MEPS 517:35-49 (2014)  -  DOI:

Biogenic silica dissolution in diatom aggregates: insights from reactive transport modelling

Brivaëla Moriceau1,*, Goulven Gildas Laruelle2,3, Uta Passow4, Philippe Van Cappellen5, Olivier Ragueneau1

1Laboratoire des Sciences de l’Environnement Marin, UMR 6539 CNRS/UBO/IRD, IUEM, Technopôle Brest-Iroise,
4 rue Dumont d’Urville, 29280 Plouzané, France
2Faculty of Geosciences, Department of Earth Sciences—Geochemistry, Utrecht University, PO Box 80021, 3508 TA Utrecht, The Netherlands
3Biogeochemical Modelling of the Earth System, Dépt. des Sciences de la Terre et de l’Environnement, Université Libre de Bruxelles, 1050 Bruxelles, Belgium
4Marine Science Institute, University of California Santa Barbara, CA 93106, USA
5Department of Earth and Environmental Sciences, University of Waterloo, Waterloo, ON N2L 3G1, Canada
*Corresponding author:

ABSTRACT: Diatom aggregates contribute significantly to the vertical sinking flux of particulate matter in the ocean. These fragile structures form a specific microhabitat for the aggregated cells, but their internal chemical and physical characteristics remain largely unknown. Studies on the impact of aggregation on the Si cycle led to apparent inconsistency. Despite a lower biogenic silica (bSiO2) dissolution rate and diffusion of the silicic acid (dSi) being similar in aggregates and in seawater, dSi surprisingly accumulates in aggregates. A reaction-diffusion model helps to clarify this incoherence by reconstructing dSi accumulation measured during batch experiments with aggregated and non-aggregated Skeletonema marinoi and Chaetoceros decipiens. The model calculates the effective bSiO2 dissolution rate as opposed to the experimental apparent bSiO2 dissolution rate, which is the results of the effective dissolution of bSiO2 and transport of dSi out of the aggregate. In the model, dSi transport out of the aggregate is modulated by alternatively considering retention (decrease of the dSi diffusion constant) and adsorption (reversible chemical bonds between dSi and the aggregate matrix) processes. Modelled bSiO2 dissolution is modulated by the impact of dSi concentration inside aggregates and diatom viability, as enhanced persistence of metabolically active diatoms has been observed in aggregates. Adsorption better explains dSi accumulation within and outside aggregates, raising the possible importance of dSi travelling within aggregates to the deep sea (potentially representing 20% of the total silica flux). The model indicates that bSiO2 dissolution is effectively decreased in aggregates mainly due to higher diatom viability but also to other parameters discussed herein.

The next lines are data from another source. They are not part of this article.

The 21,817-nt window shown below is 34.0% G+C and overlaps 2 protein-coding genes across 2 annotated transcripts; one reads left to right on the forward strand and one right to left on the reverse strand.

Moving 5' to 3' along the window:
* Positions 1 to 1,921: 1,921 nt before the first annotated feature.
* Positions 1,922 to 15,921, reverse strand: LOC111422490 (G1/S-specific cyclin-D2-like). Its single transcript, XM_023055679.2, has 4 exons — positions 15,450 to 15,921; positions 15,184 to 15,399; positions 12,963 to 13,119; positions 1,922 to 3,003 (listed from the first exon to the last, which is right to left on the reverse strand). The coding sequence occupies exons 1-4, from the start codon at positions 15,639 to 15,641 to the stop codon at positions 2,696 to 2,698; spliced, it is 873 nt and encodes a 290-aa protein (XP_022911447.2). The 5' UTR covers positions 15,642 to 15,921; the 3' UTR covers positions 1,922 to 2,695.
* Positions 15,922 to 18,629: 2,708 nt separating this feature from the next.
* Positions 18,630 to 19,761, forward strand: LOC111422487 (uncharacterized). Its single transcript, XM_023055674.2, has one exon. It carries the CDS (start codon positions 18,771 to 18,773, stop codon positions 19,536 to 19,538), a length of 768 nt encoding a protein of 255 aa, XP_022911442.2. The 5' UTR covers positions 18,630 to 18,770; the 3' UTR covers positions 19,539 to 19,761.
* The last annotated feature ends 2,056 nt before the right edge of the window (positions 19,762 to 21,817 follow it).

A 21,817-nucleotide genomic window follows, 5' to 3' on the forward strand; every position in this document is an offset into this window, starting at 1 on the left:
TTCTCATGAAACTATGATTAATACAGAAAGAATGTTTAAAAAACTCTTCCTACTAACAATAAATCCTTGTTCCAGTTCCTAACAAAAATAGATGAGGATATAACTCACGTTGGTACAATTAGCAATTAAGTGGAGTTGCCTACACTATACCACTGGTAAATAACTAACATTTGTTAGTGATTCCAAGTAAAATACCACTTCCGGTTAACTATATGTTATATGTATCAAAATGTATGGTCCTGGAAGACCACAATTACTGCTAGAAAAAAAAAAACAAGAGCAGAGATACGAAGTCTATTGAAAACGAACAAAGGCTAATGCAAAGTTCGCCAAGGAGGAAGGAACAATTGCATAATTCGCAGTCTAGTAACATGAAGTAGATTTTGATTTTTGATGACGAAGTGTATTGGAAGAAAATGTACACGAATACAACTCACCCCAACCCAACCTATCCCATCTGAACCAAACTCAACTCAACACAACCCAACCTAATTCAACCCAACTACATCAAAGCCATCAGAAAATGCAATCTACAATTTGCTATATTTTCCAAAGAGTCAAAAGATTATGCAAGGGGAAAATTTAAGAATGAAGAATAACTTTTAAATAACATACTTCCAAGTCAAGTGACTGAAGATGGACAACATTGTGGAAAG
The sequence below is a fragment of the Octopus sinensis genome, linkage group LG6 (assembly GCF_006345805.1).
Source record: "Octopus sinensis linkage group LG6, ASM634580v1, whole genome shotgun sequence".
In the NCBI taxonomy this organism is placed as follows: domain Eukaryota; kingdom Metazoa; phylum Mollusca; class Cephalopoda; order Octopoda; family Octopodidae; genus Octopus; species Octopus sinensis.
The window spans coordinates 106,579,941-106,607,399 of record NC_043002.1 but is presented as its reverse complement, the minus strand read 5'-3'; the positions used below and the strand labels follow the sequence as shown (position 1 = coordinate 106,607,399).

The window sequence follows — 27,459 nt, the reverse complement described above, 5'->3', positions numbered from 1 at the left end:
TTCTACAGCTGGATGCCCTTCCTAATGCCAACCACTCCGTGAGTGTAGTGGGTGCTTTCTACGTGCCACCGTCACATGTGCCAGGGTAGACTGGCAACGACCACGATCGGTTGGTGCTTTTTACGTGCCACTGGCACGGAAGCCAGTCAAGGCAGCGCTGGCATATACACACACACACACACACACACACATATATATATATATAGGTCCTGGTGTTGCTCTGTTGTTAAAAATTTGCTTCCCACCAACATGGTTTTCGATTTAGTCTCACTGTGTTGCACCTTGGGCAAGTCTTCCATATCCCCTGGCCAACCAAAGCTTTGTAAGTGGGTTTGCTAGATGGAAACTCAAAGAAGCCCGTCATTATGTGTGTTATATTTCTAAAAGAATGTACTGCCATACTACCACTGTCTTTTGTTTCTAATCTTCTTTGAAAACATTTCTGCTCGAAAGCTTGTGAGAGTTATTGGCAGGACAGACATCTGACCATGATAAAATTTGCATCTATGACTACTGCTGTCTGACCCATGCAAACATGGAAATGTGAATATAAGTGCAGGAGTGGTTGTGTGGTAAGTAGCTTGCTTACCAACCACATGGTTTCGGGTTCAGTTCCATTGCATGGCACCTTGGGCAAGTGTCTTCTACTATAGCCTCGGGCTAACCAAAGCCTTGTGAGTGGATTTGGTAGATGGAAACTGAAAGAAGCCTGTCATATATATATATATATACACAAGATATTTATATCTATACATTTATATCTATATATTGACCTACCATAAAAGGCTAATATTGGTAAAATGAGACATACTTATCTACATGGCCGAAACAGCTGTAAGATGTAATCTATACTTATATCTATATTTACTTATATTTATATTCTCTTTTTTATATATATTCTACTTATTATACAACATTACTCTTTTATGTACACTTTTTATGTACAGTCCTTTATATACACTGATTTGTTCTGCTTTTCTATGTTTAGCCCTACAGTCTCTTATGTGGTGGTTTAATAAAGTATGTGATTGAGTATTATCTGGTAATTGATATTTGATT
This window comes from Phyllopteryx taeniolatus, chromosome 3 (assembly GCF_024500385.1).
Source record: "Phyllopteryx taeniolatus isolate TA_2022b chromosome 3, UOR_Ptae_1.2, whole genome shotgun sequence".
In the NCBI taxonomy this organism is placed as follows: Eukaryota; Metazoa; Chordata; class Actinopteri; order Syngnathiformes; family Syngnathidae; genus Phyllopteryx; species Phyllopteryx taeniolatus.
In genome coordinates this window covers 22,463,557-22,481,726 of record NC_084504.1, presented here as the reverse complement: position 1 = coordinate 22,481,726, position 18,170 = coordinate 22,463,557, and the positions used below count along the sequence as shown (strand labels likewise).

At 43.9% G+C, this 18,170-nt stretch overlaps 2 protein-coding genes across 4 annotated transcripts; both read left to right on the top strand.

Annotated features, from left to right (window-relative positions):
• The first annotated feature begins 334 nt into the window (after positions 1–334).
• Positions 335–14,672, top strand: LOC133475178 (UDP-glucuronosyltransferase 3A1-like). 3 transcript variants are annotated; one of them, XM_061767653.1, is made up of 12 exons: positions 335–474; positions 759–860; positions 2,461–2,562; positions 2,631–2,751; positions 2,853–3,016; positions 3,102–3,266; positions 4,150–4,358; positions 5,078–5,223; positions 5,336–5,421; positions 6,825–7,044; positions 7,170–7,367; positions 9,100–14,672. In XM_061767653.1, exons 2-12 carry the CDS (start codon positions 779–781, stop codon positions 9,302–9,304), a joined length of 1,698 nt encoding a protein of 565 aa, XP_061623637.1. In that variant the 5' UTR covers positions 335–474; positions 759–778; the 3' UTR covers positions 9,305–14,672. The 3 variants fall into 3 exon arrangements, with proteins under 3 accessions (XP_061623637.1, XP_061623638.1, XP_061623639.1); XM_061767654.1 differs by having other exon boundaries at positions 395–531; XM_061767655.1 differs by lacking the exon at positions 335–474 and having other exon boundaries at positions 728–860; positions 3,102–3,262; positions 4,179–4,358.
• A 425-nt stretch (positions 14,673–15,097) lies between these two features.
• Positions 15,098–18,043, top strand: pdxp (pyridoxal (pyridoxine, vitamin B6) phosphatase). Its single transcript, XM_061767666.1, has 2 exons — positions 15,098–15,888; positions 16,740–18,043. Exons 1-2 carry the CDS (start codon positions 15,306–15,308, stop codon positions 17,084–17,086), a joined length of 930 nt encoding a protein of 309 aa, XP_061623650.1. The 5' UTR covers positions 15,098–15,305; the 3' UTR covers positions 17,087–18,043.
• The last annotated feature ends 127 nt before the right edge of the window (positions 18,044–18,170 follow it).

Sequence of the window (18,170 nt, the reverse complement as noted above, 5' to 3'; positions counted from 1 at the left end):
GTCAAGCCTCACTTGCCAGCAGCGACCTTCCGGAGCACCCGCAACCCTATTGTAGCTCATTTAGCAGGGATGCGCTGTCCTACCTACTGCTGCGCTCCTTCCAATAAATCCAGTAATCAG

KEY WORDS: Silicic acid · dSi accumulation · dSi diffusion · dSi adsorption · Transparent exopolymer particles · TEP  · Viability · Si cycle

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Cite this article as: Moriceau B, Laruelle GG, Passow U, Van Cappellen P, Ragueneau O (2014) Biogenic silica dissolution in diatom aggregates: insights from reactive transport modelling. Mar Ecol Prog Ser 517:35-49.

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